No 2 seed Aryna Sabalenka (R) made short work of Daria Kasatkina in Berlin on Thursday

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Sabalenka, the No 2 seed from Belarus, made a dominant start to her grass court season, demolishing Daria Kasatkina, the World No 14 from Russia, 6-0 6-4 in her first grass match of the season to set up a quarter-final meeting against another Russian, Anna Kalinskaya, ranked 24, against whom she has a 3-1 head-to-head record.

The Belarusian got off to an outstanding start against Kasatkina, and did not allow the Russian a single break point in the first set.

Sabalenka also earned the first break of the second in the 5th game, but Kasatkina managed to get the break back to level at 4 games apiece, finally making a contest of it, only for the 2nd seed to calmly collect her 5th break of the match in the 9th game before converting her first match point on her own serve in the following game.

Having improved her record against Kasatkina to 7-2, Sabalenka now lines up Kalinskaya in her sights, who advanced when Marketa Vondrousova, the 5th-seed, retired due to a right hip injury.

The Czech was a surprise winner of her first Grand Slam title at Wimbledon last summer, but she sustained a nasty fall behind the baseline when the 24-year-old was leading 5-3 in the opening set.

She got up gingerly, keeping hold of her right hip area, and immediately took an off-court medical time-out, returning with heavy strapping to play 2 more games, only to lose both, before shaking hands with Kalinskaya and conceding the match.

As is traditional for the defending champion, Vondrousova is set to play her opening match at the All England Club on Centre Court on 2 July, the 2nd day of The Championships, so she will have less than 2 weeks to recover ahead of her Wimbledon title defence.

Meanwhile, Kalinskaya progressed to the Last 8 to face Sabalenka.


Elena Rybakina, the 3rd seed, got past Veronika Kudermetova in 2 tight sets to make the Last 8 at the WTA 500 in Berlin

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Vondrousova’s predecessor as Wimbledon champion, Elena Rybakina, made it through to the quarter-finals with a 6-4 7-5 win over Russia’s Veronika Kudermetova.

Rybakina fought hard to sweep to a clinical win, and, after a solid start to the season, will be among the contenders at the culmination of the grass swing.

“I think, in the key moments, I served a little bit better, and some better decisions, here and there,” Rybakina said on court. “But it was a close match.”

Having gained her 10th quarter-final of the season, Rybakina goes on to face former World No 1 Victoria Azarenka on Friday, and a win would secure her first grass-court semi-final since she won Wimbledon in 2022.

Rybakina kept the heat on Kudermetova throughout their 1 hour and 33 minute match, generating 11 break points while facing just 3 on her own serve.

The Russian-born Kazakh broke first to snatch a 2-0 lead early on, but she was broken back when she served for the set at 5-3, only to respond with her second break of the match to claim the opener.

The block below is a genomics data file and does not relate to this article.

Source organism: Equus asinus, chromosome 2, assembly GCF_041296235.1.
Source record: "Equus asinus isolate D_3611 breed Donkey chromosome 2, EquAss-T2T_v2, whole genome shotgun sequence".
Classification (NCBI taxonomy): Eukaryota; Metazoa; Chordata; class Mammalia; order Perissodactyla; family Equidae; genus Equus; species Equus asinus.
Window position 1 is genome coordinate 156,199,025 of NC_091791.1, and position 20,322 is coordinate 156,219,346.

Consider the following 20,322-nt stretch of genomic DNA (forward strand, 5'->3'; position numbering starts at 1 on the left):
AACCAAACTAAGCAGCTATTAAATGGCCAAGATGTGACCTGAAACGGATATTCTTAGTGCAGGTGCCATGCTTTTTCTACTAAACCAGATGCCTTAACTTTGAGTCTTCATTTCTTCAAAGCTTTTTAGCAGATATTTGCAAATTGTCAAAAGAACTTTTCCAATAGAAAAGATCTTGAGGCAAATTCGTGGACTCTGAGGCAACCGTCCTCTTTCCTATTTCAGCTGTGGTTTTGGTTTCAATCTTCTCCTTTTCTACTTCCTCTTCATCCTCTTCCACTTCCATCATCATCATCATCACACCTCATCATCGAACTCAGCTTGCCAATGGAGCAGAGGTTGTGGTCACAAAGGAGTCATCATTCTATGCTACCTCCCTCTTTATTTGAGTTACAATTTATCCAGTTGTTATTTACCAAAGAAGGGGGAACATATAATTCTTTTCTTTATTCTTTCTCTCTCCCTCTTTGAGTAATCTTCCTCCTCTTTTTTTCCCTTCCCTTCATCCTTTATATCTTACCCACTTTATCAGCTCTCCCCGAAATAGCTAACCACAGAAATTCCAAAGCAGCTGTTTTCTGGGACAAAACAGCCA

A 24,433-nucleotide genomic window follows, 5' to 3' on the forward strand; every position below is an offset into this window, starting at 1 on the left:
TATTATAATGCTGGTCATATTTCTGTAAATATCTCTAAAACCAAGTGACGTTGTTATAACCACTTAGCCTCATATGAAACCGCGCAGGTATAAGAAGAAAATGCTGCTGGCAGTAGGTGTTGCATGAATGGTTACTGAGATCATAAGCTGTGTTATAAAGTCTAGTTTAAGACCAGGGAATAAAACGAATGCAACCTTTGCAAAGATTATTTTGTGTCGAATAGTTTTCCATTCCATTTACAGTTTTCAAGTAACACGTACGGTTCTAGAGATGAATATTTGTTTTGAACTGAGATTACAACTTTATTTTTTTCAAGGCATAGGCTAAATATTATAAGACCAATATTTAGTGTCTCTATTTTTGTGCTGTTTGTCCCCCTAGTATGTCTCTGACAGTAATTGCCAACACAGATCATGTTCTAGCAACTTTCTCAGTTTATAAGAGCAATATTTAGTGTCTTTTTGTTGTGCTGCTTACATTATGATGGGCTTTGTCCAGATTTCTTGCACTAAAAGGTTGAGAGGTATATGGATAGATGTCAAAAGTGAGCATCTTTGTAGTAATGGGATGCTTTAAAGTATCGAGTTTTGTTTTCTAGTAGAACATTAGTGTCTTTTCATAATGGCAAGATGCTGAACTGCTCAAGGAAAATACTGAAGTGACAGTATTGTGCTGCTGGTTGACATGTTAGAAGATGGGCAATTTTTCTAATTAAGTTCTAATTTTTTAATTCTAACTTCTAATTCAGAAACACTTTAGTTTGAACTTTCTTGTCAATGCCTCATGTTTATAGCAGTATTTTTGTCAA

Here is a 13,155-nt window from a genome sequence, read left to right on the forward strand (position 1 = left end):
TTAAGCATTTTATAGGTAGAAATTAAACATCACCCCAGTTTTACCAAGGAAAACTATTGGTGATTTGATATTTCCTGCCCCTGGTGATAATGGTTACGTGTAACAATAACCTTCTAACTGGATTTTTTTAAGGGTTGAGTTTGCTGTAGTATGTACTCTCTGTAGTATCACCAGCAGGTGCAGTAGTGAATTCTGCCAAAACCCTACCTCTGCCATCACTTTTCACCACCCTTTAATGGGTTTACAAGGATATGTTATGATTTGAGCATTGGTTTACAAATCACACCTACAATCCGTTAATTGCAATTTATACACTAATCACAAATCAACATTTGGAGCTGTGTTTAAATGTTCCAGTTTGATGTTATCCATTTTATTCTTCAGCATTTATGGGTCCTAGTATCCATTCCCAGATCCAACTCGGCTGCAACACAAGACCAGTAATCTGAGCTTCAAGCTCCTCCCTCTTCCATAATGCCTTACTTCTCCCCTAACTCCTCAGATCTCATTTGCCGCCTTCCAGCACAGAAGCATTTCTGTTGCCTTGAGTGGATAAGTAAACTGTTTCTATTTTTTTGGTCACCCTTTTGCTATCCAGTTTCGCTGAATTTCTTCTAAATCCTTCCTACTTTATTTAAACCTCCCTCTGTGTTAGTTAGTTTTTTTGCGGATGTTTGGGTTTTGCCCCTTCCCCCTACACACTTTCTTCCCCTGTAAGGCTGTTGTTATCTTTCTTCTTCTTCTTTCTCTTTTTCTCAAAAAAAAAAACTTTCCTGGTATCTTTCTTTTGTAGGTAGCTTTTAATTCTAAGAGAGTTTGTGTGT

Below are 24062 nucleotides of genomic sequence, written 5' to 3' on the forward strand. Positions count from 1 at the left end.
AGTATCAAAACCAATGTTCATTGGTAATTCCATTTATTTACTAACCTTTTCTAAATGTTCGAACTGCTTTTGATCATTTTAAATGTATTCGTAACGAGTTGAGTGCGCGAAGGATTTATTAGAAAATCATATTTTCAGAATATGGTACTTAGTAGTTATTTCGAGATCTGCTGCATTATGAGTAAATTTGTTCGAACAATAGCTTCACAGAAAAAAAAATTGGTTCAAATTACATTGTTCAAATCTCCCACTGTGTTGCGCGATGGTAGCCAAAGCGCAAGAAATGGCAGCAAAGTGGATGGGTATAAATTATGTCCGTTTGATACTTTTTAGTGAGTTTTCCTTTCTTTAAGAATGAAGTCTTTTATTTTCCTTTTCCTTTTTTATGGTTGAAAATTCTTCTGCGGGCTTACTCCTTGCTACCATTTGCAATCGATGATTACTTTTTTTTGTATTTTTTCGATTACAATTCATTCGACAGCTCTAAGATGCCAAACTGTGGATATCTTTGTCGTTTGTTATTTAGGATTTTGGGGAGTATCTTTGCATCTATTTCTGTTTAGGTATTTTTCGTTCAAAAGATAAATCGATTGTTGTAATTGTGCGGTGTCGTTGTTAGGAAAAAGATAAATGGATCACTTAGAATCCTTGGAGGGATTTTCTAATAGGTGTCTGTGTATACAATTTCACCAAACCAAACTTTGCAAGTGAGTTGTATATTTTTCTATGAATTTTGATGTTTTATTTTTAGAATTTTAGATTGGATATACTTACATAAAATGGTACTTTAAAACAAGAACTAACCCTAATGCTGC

Kudermetova built a 3-1 lead early in the second, but found Rybakina just would not go away, and the Kazakh 3rd seed closed out the win by levelling the set and then, with the Russian serving to force a tiebreak, she broke for a 4th time to seal a spot in her first Berlin quarter-final.

Rybakina ended the match with a tally of 18 winners, including 5 aces, to 16 unforced errors, playing an aggressive game that paid off, while she improved her record against Kudermetova to a dominant 5-0.

She will be out for a repeat against Azarenka, against whom she is also undefeated at 4-0.


Jessica Pegula got her Berlin campaign under way with a straight sets win over defending champion Donna Vekic on Thursday

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Meanwhile, Jessica Pegula, the 4th-seeded American, seized a 6-4 7-5 win over Donna Vekic from Croatia, the defending champion in Berlin, and a former World No 19.

After the opening 9 games of the match, only one break point had been seen, which Pegula failed to convert but still led 5-4.

Pegula’s next chance came at the best possible time when she broke the Croatian as the 27-year-old was serving to stay in the first set.

Up by a set, Pegula had a further chance to go up by an early second-set break, but couldn’t make it, and, after escaping, Vekic got her first break of the match to go 3-2 up.

Unfortunately, Vekic’s second-set lead was short-lived as Pegula levelled at 4-4, and while the Croatian had another opportunity to go up a break, she couldn’t convert, and the 4th-seeded American moved 5-4 ahead.

Vekic managed to serve out the 10th game to stay in the match, but she couldn’t manage a repeat next time round, and Pegula converted her 3rd match point to complete the two-set win after 89 minutes.

For a place in the semi-final, Pegula will play the current World No 30, Katerina Siniakova, who upset 6th-seeded Zheng Qinwen from China, 6-4 6-4.

The Czech qualifier recorded her 2nd Top 10 win of 2024, and her 10th overall, with her straight-sets defeat of the 21-year old Chinese, who is ranked No 8 in the world.

Siniakova has now won both of her grass-court meetings with Zheng, having also won in the 1st-round of Wimbledon 2023.